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FBI Informant Who Reportedly Helped Stop the Murder of a Black Man by the KKK Says the Klan Is More ‘Prevalent and Consequential’ Than the Agencies Would Like to Admit

A U.S. Army veteran, who spent 10 years undercover in the Ku Klux Klan, said officials need to root out members of the domestic terrorism organization from law enforcement agencies.

Joseph Moore told the Associated Press he infiltrated two Klan organizations in North Florida, where he helped foil two murder plots and unveiled efforts to recruit members for law enforcement positions. Moore was able to help the FBI identify Klansmen that were law enforcement officers in Florida and Georgia.

Joseph Moore – Video Screengrab Associated Press

“If you want to know why people don’t trust the police, it’s because they have a relative or friend that they witness being targeted by an extremist who happens to have a badge and a gun. And I know as a fact that this has occurred. I stopped a murder plot of law enforcement officers,” Moore told AP News.

Among his efforts, Moore stopped a plot by three members of the Florida chapter of Traditionalist American Knights of the Ku Klux Klan to a Black man. The three men were current and former corrections officers among a group of other officer-Klan members at the Reception and Medical Center in Lake Butler, Florida.

When Moore attended Klan meetings, he wore a wire, sometimes captured video, and would often keep a record of license plate numbers registered to law enforcement officers who attended. 

Moore said he discovered dozens of police officers, corrections officers, sheriff deputies and other law enforcement officers who were involved with the Klan and outlaw motorcycle clubs. While undercover in the United Northern and Southern Knights of the KKK in North Florida, Moore identified a detention officer with the Alachua County Sheriff’s Office, Wayne Kerschner. 

Kerschner, who worked four years at the jail in Gainesville, confirmed his membership in the Klan when he was probed by investigators. He admitted to writing on a KKK blog and defended it as a faith-based organization, FOX News reported. Moore also stopped a ploy by members of that chapter to kill a Hispanic man.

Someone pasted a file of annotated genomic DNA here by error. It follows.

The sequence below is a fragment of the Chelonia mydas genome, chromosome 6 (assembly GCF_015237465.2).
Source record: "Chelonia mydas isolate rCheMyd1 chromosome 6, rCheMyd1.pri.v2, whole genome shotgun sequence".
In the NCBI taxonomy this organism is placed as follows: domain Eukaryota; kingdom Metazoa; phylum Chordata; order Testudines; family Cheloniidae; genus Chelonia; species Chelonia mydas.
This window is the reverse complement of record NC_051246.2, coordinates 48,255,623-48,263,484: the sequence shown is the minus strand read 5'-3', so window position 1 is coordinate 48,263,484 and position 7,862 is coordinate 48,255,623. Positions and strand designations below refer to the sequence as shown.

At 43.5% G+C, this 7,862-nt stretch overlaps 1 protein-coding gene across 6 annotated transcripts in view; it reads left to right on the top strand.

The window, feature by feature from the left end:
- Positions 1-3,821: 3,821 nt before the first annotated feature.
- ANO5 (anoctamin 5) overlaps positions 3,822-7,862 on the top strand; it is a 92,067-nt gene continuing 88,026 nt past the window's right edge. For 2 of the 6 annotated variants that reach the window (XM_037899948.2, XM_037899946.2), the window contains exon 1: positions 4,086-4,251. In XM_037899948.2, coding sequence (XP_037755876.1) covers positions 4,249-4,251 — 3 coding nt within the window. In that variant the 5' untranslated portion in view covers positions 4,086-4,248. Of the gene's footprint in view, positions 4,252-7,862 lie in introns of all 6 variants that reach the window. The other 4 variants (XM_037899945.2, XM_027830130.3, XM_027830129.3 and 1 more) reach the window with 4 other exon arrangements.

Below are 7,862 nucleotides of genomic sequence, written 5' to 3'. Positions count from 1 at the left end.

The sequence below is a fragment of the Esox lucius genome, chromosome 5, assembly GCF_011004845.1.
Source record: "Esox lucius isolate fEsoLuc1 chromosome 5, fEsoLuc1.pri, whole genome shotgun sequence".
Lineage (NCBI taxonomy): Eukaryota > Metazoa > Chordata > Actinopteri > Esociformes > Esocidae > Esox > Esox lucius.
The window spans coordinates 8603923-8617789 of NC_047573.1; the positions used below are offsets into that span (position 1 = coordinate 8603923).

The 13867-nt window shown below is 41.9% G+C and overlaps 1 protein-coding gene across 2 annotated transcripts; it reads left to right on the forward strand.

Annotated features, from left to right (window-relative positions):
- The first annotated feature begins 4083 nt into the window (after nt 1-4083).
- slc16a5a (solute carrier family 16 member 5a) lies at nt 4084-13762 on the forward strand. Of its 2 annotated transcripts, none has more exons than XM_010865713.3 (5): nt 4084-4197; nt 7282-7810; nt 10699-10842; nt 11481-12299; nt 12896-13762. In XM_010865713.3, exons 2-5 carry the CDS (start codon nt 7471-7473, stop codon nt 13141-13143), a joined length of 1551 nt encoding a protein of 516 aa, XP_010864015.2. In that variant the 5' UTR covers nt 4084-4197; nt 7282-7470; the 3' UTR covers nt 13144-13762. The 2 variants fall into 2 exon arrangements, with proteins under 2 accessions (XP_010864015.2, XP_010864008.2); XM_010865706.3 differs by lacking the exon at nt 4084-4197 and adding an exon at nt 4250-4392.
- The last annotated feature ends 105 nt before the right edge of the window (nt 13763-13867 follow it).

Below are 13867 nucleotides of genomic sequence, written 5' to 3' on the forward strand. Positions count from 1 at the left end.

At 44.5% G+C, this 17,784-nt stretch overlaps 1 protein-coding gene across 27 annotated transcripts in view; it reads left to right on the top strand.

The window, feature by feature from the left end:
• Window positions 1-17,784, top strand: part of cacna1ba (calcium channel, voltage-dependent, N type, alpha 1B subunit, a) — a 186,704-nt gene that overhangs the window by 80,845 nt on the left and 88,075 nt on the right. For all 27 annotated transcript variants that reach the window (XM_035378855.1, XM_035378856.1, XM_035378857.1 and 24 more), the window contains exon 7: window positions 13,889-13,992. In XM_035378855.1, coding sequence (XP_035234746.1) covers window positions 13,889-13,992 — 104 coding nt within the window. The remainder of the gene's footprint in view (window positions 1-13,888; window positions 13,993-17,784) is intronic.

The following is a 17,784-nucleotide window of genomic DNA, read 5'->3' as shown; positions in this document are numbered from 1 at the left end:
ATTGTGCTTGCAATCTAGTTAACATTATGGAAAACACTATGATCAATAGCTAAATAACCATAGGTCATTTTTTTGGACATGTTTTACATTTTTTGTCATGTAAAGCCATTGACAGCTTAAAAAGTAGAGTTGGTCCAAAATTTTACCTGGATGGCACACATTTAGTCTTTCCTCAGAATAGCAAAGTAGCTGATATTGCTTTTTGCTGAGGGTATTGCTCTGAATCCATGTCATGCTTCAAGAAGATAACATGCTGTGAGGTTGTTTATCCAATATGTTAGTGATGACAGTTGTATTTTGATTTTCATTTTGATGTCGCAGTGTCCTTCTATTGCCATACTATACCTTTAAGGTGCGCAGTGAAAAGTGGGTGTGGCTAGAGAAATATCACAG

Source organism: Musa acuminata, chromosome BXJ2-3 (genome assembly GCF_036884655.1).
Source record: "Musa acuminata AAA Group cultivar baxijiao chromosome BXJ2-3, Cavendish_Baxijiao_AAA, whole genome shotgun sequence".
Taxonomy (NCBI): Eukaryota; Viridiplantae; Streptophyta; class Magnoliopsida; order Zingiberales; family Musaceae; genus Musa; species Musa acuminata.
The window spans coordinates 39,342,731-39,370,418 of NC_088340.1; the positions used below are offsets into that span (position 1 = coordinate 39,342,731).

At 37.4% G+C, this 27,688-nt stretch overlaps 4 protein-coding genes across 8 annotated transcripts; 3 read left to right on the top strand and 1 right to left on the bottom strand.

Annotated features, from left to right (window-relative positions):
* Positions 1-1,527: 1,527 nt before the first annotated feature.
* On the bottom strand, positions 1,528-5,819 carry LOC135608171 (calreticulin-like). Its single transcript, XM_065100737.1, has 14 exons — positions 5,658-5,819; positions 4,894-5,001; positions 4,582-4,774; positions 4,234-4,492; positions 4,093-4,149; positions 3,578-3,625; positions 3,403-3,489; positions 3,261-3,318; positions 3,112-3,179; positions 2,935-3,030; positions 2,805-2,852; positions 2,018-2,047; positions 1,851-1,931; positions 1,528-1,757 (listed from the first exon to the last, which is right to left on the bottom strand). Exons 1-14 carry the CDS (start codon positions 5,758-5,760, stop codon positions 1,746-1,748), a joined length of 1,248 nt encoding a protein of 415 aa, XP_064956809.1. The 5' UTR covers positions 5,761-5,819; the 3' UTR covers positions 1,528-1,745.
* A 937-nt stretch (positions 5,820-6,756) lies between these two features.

“From where I sat, with the intelligence laid out, I can tell you that none of these agencies have any control over any of it. It is more prevalent and consequential than any of them are willing to admit,” Moore said.

According to the FBI, domestic terrorism is “violent, criminal acts committed by individuals and/or groups to further ideological goals stemming from domestic influences, such as those of a political, religious, social, racial, or environmental nature.”

The FBI has a page that chronicles some of its work in combatting violent activity by the KKK that dates back to 1915.

“White supremacist groups have historically engaged in strategic efforts to infiltrate and recruit from law enforcement,” the FBI wrote. The agency said some in law enforcement were volunteering “professional resources to white supremacist causes with which they sympathize.”

Moore said while undercover, he never adopted the Klan’s racist ideology. He said he refrained from using racial slurs. The AP confirmed they never heard Moore use the derogatory language while reviewing the FBI recordings.

The Florida Department of Corrections has denied claims of wider connections to white supremacist groups or a systemic problem. Department spokeswoman Michelle Glady said every allegation of wrongdoing is investigated by the agency’s inspector general.

“Every day more than 18,000 correctional officers throughout the state work as public servants, committed to the safety of Florida’s communities. They should not be defamed by the isolated actions of three individuals who committed abhorrent and illegal acts several years prior,” the department said in an emailed statement to AP News.

Moore said the department’s statement was inaccurate based on the number of active Klan members he has identified and those applying to the agency.

The FBI has warned about white supremacist groups’ efforts to saturate law enforcement agencies for more than a decade. In a 2006 bulletin, the federal agency warned about “ghost skins,” or hate group members who don’t overtly display their beliefs in order to “blend into society and covertly advance white supremacist causes.”

Moore said he feared for his life on numerous occasions while undercover. Since ending the operation for the FBI, he and his family have adopted new names and live secretive lives for their protection.

He fears the Klan may retaliate against him someday. He told the AP that people connected to the Klan have appeared at his house in recent months. He has beefed up security at his home and carries a gun with him wherever he goes.

Moore, who has pre-existing mental health issues, said he also has to deal with the psychological toll of his encounters during the Klan operation.

“We have had to change our names. We have tried to move, we have had our address placed in confidentiality. However, there are people that have investigative capacities that have tracked us, they’ve uncovered our names,” Moore said.


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